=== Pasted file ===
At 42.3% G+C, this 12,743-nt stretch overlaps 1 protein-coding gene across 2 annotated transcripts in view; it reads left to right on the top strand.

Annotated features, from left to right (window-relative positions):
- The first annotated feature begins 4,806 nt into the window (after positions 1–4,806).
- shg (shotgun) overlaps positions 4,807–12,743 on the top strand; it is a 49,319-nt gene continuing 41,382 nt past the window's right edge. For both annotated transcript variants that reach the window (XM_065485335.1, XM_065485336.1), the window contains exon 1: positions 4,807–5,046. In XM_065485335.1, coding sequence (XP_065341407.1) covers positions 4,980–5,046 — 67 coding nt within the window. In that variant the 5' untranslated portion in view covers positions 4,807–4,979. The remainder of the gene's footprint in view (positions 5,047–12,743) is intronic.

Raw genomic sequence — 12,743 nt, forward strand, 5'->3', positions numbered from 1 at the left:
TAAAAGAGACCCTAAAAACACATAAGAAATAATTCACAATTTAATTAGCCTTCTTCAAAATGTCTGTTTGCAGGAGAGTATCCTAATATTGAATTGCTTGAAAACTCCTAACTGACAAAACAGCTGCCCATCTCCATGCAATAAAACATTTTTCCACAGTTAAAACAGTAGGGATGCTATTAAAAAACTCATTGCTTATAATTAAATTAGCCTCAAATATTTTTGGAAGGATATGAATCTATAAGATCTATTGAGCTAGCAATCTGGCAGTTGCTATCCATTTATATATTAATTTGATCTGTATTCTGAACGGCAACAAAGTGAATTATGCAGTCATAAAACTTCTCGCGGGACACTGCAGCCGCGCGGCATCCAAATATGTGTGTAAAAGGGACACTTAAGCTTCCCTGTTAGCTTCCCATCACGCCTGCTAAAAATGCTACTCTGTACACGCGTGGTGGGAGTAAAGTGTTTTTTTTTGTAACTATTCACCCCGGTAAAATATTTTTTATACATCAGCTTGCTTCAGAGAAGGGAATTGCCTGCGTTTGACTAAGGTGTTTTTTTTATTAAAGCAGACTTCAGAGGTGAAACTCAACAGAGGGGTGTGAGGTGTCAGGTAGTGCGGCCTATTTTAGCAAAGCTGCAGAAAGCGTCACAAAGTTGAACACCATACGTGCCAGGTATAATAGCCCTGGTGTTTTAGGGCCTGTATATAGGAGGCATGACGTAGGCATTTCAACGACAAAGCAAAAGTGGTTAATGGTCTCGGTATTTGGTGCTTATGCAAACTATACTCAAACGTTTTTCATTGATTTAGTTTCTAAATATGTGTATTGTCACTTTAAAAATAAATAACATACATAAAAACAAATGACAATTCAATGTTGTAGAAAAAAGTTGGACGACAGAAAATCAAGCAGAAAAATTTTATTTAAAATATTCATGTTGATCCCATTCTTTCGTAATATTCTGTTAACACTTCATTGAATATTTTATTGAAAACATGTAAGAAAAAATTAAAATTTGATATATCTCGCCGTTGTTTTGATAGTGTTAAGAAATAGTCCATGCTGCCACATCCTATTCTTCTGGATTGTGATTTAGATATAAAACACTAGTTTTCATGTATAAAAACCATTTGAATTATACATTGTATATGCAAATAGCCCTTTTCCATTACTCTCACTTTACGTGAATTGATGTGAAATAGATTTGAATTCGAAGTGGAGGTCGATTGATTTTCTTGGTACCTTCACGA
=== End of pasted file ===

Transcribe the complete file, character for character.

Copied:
At 42.3% G+C, this 12,743-nt stretch overlaps 1 protein-coding gene across 2 annotated transcripts in view; it reads left to right on the top strand.

Annotated features, from left to right (window-relative positions):
- The first annotated feature begins 4,806 nt into the window (after positions 1–4,806).
- shg (shotgun) overlaps positions 4,807–12,743 on the top strand; it is a 49,319-nt gene continuing 41,382 nt past the window's right edge. For both annotated transcript variants that reach the window (XM_065485335.1, XM_065485336.1), the window contains exon 1: positions 4,807–5,046. In XM_065485335.1, coding sequence (XP_065341407.1) covers positions 4,980–5,046 — 67 coding nt within the window. In that variant the 5' untranslated portion in view covers positions 4,807–4,979. The remainder of the gene's footprint in view (positions 5,047–12,743) is intronic.

Raw genomic sequence — 12,743 nt, forward strand, 5'->3', positions numbered from 1 at the left:
TAAAAGAGACCCTAAAAACACATAAGAAATAATTCACAATTTAATTAGCCTTCTTCAAAATGTCTGTTTGCAGGAGAGTATCCTAATATTGAATTGCTTGAAAACTCCTAACTGACAAAACAGCTGCCCATCTCCATGCAATAAAACATTTTTCCACAGTTAAAACAGTAGGGATGCTATTAAAAAACTCATTGCTTATAATTAAATTAGCCTCAAATATTTTTGGAAGGATATGAATCTATAAGATCTATTGAGCTAGCAATCTGGCAGTTGCTATCCATTTATATATTAATTTGATCTGTATTCTGAACGGCAACAAAGTGAATTATGCAGTCATAAAACTTCTCGCGGGACACTGCAGCCGCGCGGCATCCAAATATGTGTGTAAAAGGGACACTTAAGCTTCCCTGTTAGCTTCCCATCACGCCTGCTAAAAATGCTACTCTGTACACGCGTGGTGGGAGTAAAGTGTTTTTTTTTGTAACTATTCACCCCGGTAAAATATTTTTTATACATCAGCTTGCTTCAGAGAAGGGAATTGCCTGCGTTTGACTAAGGTGTTTTTTTTATTAAAGCAGACTTCAGAGGTGAAACTCAACAGAGGGGTGTGAGGTGTCAGGTAGTGCGGCCTATTTTAGCAAAGCTGCAGAAAGCGTCACAAAGTTGAACACCATACGTGCCAGGTATAATAGCCCTGGTGTTTTAGGGCCTGTATATAGGAGGCATGACGTAGGCATTTCAACGACAAAGCAAAAGTGGTTAATGGTCTCGGTATTTGGTGCTTATGCAAACTATACTCAAACGTTTTTCATTGATTTAGTTTCTAAATATGTGTATTGTCACTTTAAAAATAAATAACATACATAAAAACAAATGACAATTCAATGTTGTAGAAAAAAGTTGGACGACAGAAAATCAAGCAGAAAAATTTTATTTAAAATATTCATGTTGATCCCATTCTTTCGTAATATTCTGTTAACACTTCATTGAATATTTTATTGAAAACATGTAAGAAAAAATTAAAATTTGATATATCTCGCCGTTGTTTTGATAGTGTTAAGAAATAGTCCATGCTGCCACATCCTATTCTTCTGGATTGTGATTTAGATATAAAACACTAGTTTTCATGTATAAAAACCATTTGAATTATACATTGTATATGCAAATAGCCCTTTTCCATTACTCTCACTTTACGTGAATTGATGTGAAATAGATTTGAATTCGAAGTGGAGGTCGATTGATTTTCTTGGTACCTTCACGA